Researcher David Sobel uses map-making activities to understand how children learn about the world around them. He has determined that there is great psychological and intellectual value inherent in figuring out how you fit into the world around you, and this is particularly true for children.
However, children actually conceptualize their surroundings differently at different ages. Tailoring a map-making activity according to a child’s age helps ensure they enjoy the benefits of the activity.
4-7 years old:
- “From ages four to seven, children’s homes fill the center of their maps, and much of their play is within sight or earshot of the home […]”
- Take away: encourage young children to explore the natural areas immediately surrounding their most familiar areas (homes/classrooms).
- Ideas: Map out where trees, flowers, birds, and squirrels are observed in or around a child’s home or classroom.
8-11 years old:
- “From eight to eleven, children’s geographical ranges expand rapidly […] Children’s homes become small, inconsequential, and often move to the periphery of the map. The central focus in their maps is the ‘explorable landscape.’ […]”
- Take away: Encourage children to explore nearby parks, their playgrounds, and their neighborhoods.
- Ideas: Map out where trees, flowers, and wildlife are observed, and try to start noticing patterns (i.e., do the same flowers appear in the same place each year?).
12-15 years old:
- “From 12 to 15, the maps continue to expand in scope and become more abstract, but the favoured places often move out of the woods and into town. Social gathering places […] take on new significance.”
- Take away: Encourage children to think about how the natural environment and the urban environment interact.
- Ideas: Map out local food systems or watershed cycles, emphasizing how children interact directly with these systems.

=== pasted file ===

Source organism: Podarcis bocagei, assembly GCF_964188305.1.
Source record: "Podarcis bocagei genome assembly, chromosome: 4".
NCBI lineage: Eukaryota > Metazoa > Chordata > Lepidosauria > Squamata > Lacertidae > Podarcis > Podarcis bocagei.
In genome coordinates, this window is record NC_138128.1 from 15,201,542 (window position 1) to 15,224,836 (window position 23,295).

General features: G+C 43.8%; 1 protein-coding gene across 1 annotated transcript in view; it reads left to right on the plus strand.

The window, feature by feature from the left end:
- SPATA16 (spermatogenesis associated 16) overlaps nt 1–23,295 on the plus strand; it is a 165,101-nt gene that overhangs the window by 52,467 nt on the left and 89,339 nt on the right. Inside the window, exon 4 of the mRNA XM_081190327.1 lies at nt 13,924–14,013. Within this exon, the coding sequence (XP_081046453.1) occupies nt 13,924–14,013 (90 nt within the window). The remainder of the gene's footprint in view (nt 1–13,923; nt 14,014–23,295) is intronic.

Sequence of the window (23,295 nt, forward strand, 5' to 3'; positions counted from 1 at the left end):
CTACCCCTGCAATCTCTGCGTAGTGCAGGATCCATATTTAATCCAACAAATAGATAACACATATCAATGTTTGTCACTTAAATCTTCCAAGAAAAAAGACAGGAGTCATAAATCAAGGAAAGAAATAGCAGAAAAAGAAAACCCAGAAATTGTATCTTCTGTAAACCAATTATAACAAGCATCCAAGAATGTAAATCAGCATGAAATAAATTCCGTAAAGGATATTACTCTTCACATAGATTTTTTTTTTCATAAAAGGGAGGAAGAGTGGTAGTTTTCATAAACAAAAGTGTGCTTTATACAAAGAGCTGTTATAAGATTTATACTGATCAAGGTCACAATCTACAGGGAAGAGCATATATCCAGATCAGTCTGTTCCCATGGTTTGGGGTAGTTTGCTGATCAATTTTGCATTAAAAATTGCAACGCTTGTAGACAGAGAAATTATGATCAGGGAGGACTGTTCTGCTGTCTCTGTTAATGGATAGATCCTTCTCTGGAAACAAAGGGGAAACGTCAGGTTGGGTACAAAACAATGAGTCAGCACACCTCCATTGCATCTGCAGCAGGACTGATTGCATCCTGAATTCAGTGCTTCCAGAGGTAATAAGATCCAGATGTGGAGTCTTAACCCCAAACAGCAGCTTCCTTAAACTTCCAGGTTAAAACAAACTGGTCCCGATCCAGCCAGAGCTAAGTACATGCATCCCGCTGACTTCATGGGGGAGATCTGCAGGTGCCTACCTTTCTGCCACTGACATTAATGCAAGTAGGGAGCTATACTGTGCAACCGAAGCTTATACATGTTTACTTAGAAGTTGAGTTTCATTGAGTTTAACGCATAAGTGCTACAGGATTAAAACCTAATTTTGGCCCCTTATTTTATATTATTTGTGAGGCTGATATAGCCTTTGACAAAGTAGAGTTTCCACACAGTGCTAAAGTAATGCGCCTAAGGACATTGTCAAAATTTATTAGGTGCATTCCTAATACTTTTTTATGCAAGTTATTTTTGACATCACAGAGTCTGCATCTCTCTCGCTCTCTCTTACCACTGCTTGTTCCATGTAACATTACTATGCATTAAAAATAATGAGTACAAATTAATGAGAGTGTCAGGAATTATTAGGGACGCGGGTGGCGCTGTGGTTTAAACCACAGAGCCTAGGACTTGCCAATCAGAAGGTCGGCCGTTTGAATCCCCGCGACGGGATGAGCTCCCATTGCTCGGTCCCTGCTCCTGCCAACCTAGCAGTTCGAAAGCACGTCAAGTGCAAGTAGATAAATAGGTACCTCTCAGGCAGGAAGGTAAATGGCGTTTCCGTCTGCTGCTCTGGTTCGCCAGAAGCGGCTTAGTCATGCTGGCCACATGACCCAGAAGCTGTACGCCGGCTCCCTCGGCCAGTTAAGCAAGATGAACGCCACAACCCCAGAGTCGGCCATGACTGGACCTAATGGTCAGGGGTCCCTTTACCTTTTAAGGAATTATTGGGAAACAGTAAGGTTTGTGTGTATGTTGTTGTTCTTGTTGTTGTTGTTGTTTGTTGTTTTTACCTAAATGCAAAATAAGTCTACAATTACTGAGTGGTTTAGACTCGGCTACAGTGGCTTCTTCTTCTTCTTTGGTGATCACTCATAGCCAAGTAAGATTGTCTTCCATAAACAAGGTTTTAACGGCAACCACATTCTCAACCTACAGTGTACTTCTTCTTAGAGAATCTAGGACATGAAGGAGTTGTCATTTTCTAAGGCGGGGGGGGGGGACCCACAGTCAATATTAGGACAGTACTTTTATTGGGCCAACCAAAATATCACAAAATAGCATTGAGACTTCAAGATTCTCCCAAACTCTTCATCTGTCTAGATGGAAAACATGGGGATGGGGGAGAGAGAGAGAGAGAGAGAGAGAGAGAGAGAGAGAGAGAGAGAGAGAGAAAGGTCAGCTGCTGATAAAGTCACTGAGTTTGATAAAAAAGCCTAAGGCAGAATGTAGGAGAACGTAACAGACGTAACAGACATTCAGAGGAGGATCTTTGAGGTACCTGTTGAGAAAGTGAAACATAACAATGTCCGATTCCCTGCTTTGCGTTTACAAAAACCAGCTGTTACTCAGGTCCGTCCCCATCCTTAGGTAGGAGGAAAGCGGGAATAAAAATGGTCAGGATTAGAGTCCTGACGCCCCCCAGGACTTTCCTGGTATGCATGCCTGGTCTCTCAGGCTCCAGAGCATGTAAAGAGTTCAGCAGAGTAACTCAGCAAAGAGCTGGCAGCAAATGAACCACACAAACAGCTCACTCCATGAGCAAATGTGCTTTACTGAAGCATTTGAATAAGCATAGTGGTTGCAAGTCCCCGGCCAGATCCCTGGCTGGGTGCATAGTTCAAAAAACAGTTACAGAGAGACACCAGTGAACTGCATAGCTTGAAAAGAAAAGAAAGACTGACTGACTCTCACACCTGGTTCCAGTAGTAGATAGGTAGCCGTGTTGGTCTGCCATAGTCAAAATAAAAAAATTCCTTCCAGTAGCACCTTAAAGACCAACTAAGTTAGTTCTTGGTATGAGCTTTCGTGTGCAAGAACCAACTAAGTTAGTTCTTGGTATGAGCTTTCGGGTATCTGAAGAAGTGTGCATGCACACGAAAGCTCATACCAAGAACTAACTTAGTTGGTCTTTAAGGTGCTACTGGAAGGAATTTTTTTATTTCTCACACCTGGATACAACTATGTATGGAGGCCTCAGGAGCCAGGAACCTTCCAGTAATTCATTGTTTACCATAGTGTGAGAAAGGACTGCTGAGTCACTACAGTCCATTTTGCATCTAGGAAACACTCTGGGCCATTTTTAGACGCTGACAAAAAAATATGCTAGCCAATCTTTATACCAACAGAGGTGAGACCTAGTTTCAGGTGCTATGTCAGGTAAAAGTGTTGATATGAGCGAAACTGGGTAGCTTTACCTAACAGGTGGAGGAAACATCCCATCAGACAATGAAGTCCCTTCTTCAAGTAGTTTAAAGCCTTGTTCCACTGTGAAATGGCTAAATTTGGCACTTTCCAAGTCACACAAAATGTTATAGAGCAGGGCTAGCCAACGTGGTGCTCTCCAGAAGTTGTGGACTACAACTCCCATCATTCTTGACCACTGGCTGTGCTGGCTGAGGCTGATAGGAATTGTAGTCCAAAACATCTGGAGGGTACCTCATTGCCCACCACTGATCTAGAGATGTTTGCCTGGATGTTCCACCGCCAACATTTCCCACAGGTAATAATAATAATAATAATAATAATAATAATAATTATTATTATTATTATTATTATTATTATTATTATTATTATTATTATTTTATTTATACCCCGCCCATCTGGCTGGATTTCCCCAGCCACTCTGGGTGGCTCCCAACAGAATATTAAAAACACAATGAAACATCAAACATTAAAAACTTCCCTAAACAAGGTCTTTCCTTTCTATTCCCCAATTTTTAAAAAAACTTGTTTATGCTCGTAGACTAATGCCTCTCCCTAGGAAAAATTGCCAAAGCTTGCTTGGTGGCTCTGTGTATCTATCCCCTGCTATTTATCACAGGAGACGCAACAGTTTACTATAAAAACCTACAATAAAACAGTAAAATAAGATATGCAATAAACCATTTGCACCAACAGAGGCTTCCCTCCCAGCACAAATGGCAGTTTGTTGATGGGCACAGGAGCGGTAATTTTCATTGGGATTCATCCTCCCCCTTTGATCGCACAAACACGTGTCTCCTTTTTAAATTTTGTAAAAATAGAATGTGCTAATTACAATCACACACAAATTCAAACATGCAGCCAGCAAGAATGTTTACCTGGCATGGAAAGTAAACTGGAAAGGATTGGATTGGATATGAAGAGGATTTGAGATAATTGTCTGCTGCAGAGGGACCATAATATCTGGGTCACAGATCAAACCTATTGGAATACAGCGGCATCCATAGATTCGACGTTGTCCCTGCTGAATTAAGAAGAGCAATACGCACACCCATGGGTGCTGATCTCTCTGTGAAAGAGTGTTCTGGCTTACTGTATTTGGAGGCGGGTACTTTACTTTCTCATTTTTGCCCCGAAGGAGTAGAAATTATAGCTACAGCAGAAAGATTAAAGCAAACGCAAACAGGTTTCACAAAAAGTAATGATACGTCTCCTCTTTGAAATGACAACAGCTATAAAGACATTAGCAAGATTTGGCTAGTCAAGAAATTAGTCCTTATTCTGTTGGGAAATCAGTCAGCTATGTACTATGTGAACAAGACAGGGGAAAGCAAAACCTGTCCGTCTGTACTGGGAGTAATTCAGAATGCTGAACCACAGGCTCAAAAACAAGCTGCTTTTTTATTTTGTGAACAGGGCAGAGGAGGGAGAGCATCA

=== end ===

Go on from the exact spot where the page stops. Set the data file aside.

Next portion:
- Sobel’s book, Mapmaking with Children: Sense of Place Education for the Elementary Years, is a great resource that explains how to use mapmaking as a leisure or educational activity.
- The website www.theydrawandtravel.com offers gorgeous drawings and maps which can inspire your own, and they have even published books full of them.
2. Field journaling
The field journal is my absolute favorite way to explore and learn about the natural world.
Click here to view my Guide to Sketching & Field Journal Basics, which explains what a field journal is, and how even non-artists can keep one or facilitate students (of any age) using one. Keep reading for the basic overview.
A field journal combines words and sketches in a way that records both what you see and what you wonder.
For this reason, field journals and sketchbooks have always been important tools for scientists, writers, and artists.
When Samuel Champlain, Leonardo Da Vinci, Maria Sybilla Merian, and others engaged in the journeys and studies that literally changed the world, they used a simple tool. In their field journals, they recorded what they saw, their countless questions, speculations about the answers, and much more.
Today, children and adults can still produce illustrated journals that record discoveries, adventures and personal experiences.
Also known as location sketching or urban sketching (if you are in a town or city), the practice of field journaling encourages you to take opportunities to slow down and concentrate. When you record your thoughts and observations, using words and drawings, you are compelled to examine your subject more closely.
You can turn any sketch into a field journal entry by:
Including some basic information (time, date, location, weather, etc.);
Writing detailed observations to accompany your sketch.
- My Guide to Sketching & Field Journal Basics explains what a field journal is, and details how even non-artists can keep one or facilitate students (of any age) using one.
- This field journal curriculum and Drawn to Science offer lesson plans and advice to help children contemplate and investigate.
- The Nature Connection: An Outdoor Workbook for Kids, Families, and Classrooms by Clare Walker Leslie is a great intro to field journaling and nature observation.